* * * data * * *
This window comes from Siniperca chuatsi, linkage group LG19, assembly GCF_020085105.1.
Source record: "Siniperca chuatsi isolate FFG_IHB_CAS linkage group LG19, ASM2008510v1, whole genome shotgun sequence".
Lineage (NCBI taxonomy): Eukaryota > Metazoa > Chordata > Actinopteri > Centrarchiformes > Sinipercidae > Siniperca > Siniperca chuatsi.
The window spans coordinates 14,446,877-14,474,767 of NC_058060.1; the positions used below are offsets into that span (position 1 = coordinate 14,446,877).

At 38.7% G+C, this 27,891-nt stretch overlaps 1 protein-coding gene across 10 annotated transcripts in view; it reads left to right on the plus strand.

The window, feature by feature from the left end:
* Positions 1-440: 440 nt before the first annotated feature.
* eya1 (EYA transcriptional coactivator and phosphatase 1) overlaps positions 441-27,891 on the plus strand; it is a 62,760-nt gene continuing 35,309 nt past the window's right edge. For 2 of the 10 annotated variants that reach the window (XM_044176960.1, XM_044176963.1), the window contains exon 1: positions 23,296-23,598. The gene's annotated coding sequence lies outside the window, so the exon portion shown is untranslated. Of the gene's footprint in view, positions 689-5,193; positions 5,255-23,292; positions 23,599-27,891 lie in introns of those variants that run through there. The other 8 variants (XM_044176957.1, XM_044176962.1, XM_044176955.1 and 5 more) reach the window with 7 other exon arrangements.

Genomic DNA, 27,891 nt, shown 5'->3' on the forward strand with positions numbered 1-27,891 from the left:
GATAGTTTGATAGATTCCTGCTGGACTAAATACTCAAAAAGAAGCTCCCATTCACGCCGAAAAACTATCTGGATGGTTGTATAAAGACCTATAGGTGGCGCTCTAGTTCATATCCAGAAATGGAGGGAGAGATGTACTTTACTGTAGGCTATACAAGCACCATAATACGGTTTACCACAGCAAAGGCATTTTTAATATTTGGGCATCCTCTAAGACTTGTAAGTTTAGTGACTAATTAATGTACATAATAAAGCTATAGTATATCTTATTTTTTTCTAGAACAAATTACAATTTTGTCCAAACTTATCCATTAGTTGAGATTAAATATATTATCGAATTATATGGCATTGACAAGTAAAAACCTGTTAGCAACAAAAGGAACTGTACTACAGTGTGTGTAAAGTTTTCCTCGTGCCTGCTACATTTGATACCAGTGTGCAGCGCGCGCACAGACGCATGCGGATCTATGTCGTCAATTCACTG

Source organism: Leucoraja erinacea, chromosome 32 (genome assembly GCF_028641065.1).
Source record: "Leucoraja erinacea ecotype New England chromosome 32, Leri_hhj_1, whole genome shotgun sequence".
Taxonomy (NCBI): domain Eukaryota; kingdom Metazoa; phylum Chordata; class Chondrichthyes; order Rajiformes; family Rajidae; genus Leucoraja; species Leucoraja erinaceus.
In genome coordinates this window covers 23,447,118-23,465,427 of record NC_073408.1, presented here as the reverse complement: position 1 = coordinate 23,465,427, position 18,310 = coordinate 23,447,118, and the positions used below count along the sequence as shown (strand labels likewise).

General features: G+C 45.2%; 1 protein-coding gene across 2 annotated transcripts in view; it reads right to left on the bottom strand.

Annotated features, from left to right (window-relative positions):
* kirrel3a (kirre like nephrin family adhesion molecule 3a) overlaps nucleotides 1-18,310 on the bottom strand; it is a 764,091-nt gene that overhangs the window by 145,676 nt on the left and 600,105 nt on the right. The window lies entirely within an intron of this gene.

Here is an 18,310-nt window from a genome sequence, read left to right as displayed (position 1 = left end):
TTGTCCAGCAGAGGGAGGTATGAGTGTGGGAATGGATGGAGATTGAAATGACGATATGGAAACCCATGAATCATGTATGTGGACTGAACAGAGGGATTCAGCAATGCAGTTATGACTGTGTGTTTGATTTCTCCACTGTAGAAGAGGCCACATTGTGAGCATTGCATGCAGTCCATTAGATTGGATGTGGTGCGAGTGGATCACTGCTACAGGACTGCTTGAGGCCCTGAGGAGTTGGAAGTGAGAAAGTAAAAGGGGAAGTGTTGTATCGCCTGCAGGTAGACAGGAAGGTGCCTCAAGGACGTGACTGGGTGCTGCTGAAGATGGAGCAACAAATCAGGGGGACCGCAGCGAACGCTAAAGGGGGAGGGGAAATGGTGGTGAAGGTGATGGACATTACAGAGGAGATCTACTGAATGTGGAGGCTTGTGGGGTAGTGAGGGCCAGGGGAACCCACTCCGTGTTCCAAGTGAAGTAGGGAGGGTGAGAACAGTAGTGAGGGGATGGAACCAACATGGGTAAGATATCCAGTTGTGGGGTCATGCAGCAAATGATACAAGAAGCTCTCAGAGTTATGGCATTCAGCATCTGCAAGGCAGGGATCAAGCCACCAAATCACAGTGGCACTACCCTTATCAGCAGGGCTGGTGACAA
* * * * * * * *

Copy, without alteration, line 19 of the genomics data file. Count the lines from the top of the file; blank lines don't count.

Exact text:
TTGTCCAGCAGAGGGAGGTATGAGTGTGGGAATGGATGGAGATTGAAATGACGATATGGAAACCCATGAATCATGTATGTGGACTGAACAGAGGGATTCAGCAATGCAGTTATGACTGTGTGTTTGATTTCTCCACTGTAGAAGAGGCCACATTGTGAGCATTGCATGCAGTCCATTAGATTGGATGTGGTGCGAGTGGATCACTGCTACAGGACTGCTTGAGGCCCTGAGGAGTTGGAAGTGAGAAAGTAAAAGGGGAAGTGTTGTATCGCCTGCAGGTAGACAGGAAGGTGCCTCAAGGACGTGACTGGGTGCTGCTGAAGATGGAGCAACAAATCAGGGGGACCGCAGCGAACGCTAAAGGGGGAGGGGAAATGGTGGTGAAGGTGATGGACATTACAGAGGAGATCTACTGAATGTGGAGGCTTGTGGGGTAGTGAGGGCCAGGGGAACCCACTCCGTGTTCCAAGTGAAGTAGGGAGGGTGAGAACAGTAGTGAGGGGATGGAACCAACATGGGTAAGATATCCAGTTGTGGGGTCATGCAGCAAATGATACAAGAAGCTCTCAGAGTTATGGCATTCAGCATCTGCAAGGCAGGGATCAAGCCACCAAATCACAGTGGCACTACCCTTATCAGCAGGGCTGGTGACAA